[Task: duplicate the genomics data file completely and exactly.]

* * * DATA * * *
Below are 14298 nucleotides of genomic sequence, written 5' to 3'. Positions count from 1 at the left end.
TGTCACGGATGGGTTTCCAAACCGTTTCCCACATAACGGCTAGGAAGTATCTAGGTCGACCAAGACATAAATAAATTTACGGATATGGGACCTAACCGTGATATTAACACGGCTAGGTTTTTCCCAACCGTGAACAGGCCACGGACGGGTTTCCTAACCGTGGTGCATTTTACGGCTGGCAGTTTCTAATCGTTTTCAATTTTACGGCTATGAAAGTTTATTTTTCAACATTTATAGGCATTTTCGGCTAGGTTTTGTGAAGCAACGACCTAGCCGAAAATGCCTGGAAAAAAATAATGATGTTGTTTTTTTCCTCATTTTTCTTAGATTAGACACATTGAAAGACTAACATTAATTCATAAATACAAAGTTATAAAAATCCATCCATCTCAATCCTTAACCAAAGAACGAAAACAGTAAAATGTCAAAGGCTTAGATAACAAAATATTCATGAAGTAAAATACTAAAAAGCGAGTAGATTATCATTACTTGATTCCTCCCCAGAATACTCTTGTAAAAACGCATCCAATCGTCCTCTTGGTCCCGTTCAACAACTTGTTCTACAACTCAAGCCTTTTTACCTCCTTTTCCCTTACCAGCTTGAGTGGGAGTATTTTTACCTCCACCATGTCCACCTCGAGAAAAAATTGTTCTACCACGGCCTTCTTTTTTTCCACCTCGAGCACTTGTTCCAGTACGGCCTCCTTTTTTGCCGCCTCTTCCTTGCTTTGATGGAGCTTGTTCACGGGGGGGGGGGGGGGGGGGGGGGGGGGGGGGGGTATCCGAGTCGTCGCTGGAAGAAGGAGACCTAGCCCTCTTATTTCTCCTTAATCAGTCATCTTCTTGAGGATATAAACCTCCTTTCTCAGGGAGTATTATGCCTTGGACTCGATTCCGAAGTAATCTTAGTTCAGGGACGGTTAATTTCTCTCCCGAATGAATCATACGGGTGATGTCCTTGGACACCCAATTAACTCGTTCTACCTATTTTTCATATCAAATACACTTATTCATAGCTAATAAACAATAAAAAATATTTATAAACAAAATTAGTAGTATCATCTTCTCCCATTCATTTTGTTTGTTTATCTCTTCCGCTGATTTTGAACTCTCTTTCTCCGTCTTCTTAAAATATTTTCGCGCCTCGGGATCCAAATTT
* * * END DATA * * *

Below are 14298 nucleotides of genomic sequence, written 5' to 3'. Positions count from 1 at the left end.
TGTCACGGATGGGTTTCCAAACCGTTTCCCACATAACGGCTAGGAAGTATCTAGGTCGACCAAGACATAAATAAATTTACGGATATGGGACCTAACCGTGATATTAACACGGCTAGGTTTTTCCCAACCGTGAACAGGCCACGGACGGGTTTCCTAACCGTGGTGCATTTTACGGCTGGCAGTTTCTAATCGTTTTCAATTTTACGGCTATGAAAGTTTATTTTTCAACATTTATAGGCATTTTCGGCTAGGTTTTGTGAAGCAACGACCTAGCCGAAAATGCCTGGAAAAAAATAATGATGTTGTTTTTTTCCTCATTTTTCTTAGATTAGACACATTGAAAGACTAACATTAATTCATAAATACAAAGTTATAAAAATCCATCCATCTCAATCCTTAACCAAAGAACGAAAACAGTAAAATGTCAAAGGCTTAGATAACAAAATATTCATGAAGTAAAATACTAAAAAGCGAGTAGATTATCATTACTTGATTCCTCCCCAGAATACTCTTGTAAAAACGCATCCAATCGTCCTCTTGGTCCCGTTCAACAACTTGTTCTACAACTCAAGCCTTTTTACCTCCTTTTCCCTTACCAGCTTGAGTGGGAGTATTTTTACCTCCACCATGTCCACCTCGAGAAAAAATTGTTCTACCACGGCCTTCTTTTTTTCCACCTCGAGCACTTGTTCCAGTACGGCCTCCTTTTTTGCCGCCTCTTCCTTGCTTTGATGGAGCTTGTTCACGGGGGGGGGGGGGGGGGGGGGGGGGGGGGGGGGTATCCGAGTCGTCGCTGGAAGAAGGAGACCTAGCCCTCTTATTTCTCCTTAATCAGTCATCTTCTTGAGGATATAAACCTCCTTTCTCAGGGAGTATTATGCCTTGGACTCGATTCCGAAGTAATCTTAGTTCAGGGACGGTTAATTTCTCTCCCGAATGAATCATACGGGTGATGTCCTTGGACACCCAATTAACTCGTTCTACCTATTTTTCATATCAAATACACTTATTCATAGCTAATAAACAATAAAAAATATTTATAAACAAAATTAGTAGTATCATCTTCTCCCATTCATTTTGTTTGTTTATCTCTTCCGCTGATTTTGAACTCTCTTTCTCCGTCTTCTTAAAATATTTTCGCGCCTCGGGATCCAAATTT